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Seven of Our Irishmen
(Roud 3104)
Pat MacNamara
Kilshanny, near Ennistymon
Recorded in Kilshanny, summer 1975

Carroll Mackenzie Collection

Pat McNamara

Come all that love the seamróige green, sure attend both young and old;
I find it is my duty those lines for to unfold,
Concerning our brave emigrants who lately sailed away
To seek a better livelihood all in Americay.

Now the eighteenth day of April our gallant ship did sail,
Five hundred and sixty Irishmen, true sons of Granuaile.
They landed safe all in New York on the eighteenth day of May,
Among their friends and relatives all in Americay.

Now then some of them got inquainted, sure as soon as they did land,
With flowing bumper drank a health then unto old Paddy’s land.
There was some of them who had no friends, sure their hearts being stiff and bold,
But by ?? they was conducted, their names for ever more.

There was seven of our brave Irishmen, then going through Georges Street,
When one of those cursed Yankee men they happened for to meet,
He offered them employment in a brickyard near the town,
By which they were conducted, sure their names being taken down.

He brought them to an alehouse and called for drink galore,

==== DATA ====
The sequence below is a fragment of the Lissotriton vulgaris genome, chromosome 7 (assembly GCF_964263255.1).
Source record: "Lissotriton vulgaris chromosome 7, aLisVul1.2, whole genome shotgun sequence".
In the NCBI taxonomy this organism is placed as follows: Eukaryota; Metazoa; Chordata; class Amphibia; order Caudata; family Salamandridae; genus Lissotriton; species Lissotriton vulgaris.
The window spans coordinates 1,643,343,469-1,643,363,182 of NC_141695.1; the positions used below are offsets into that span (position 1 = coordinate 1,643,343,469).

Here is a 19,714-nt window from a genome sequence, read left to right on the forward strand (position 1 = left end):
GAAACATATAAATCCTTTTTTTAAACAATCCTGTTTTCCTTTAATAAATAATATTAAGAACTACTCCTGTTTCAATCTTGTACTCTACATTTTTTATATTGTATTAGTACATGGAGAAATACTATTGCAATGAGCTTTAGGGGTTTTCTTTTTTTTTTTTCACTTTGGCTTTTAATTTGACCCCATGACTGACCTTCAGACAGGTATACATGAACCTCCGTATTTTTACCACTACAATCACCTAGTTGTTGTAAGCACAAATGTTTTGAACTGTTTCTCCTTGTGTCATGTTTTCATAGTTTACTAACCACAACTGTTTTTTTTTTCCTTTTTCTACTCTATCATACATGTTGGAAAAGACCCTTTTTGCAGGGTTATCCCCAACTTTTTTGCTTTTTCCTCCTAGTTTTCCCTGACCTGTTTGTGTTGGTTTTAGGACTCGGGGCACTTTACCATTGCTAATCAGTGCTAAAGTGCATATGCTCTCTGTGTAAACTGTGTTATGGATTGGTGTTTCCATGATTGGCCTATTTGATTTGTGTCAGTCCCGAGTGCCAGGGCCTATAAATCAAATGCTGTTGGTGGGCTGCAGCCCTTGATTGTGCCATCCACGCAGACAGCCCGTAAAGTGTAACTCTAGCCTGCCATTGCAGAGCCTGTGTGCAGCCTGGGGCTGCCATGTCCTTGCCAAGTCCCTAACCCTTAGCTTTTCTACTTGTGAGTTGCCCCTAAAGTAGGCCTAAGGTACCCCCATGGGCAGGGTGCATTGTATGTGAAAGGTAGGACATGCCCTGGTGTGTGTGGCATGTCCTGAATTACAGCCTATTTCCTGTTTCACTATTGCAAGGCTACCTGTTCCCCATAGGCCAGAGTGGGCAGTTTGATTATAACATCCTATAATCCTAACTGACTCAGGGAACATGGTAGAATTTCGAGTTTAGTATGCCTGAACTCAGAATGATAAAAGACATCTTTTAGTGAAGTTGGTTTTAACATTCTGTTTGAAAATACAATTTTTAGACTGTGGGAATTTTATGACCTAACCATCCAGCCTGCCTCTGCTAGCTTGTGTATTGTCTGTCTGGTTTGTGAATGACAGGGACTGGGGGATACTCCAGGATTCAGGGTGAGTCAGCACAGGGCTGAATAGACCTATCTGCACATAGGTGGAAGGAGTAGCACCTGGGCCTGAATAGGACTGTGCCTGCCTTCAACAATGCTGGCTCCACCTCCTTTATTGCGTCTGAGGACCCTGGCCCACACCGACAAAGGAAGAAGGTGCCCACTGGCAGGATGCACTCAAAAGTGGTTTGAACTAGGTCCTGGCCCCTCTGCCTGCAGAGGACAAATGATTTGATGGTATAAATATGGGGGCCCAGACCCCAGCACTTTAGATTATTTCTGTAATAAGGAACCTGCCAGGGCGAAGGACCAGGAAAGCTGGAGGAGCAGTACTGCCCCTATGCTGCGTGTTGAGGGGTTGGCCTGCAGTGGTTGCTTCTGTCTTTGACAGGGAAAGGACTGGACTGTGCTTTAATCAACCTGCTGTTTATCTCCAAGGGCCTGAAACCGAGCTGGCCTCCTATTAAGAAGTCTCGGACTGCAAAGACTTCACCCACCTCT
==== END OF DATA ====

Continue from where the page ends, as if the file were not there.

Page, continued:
I’m sure such entertainment sure they never had got before.
For when he saw he had them drunk, those words to them did say,
You’re listed now a soldier, to defend your country.

They looked at one another and those words to him did say,
Now ‘tis not to list that we did come, into Americay
But to labour for old Érin as many had done before,
Since we have emigrated from that lovely shamrock shore.

Then twelve soldiers and an officer, they came without delay.
They said, “My boys, get ready, with us to come away.
For here is one of our officers, he has listed you complete,
You need not strive for to resist, we can no longer wait.”

Our Irish blood began to rise, and one of our heroes say,
“We have but our one life to loose, therefore we’re not afraid,
Although we are from Ireland, this day we let you see,
We’ll lie like sons of Granuaile or hold our liberty.

Now our Irish boys got to their feet, which made those Yankees frown,
As fast as they could strike a blow, they knocked those Yankees down,
With bloody heads and broken bones, sure they’re minded ever more,
With that sprig of sweet shillelagh they took from Érin’s shore.


“One of the most enduring themes of Irish song is emigration, not surprising when you consider the number of people who have been forced to leave Ireland for one reason or another over the centuries. Many of the song were laments, looking back over the happy times spent at home and mourning for their present situation ‘in the stranger's land’; others were cries of defiance against those who drove them from their native soil and expressed a determination to return and extract ‘Revenge for Skibbereen’ (for instance). This one is somewhat different; it has been attributed to both the American Civil War (1861–1865) and The Spanish American War (1898). In the years following the Great Famine, the wave of Irish emigrants to America provided rich pickings for recruitment into the army. It was estimated that 190,000 Irishmen fought in the American Civil War alone, 4,000 died.”
Jim Carroll

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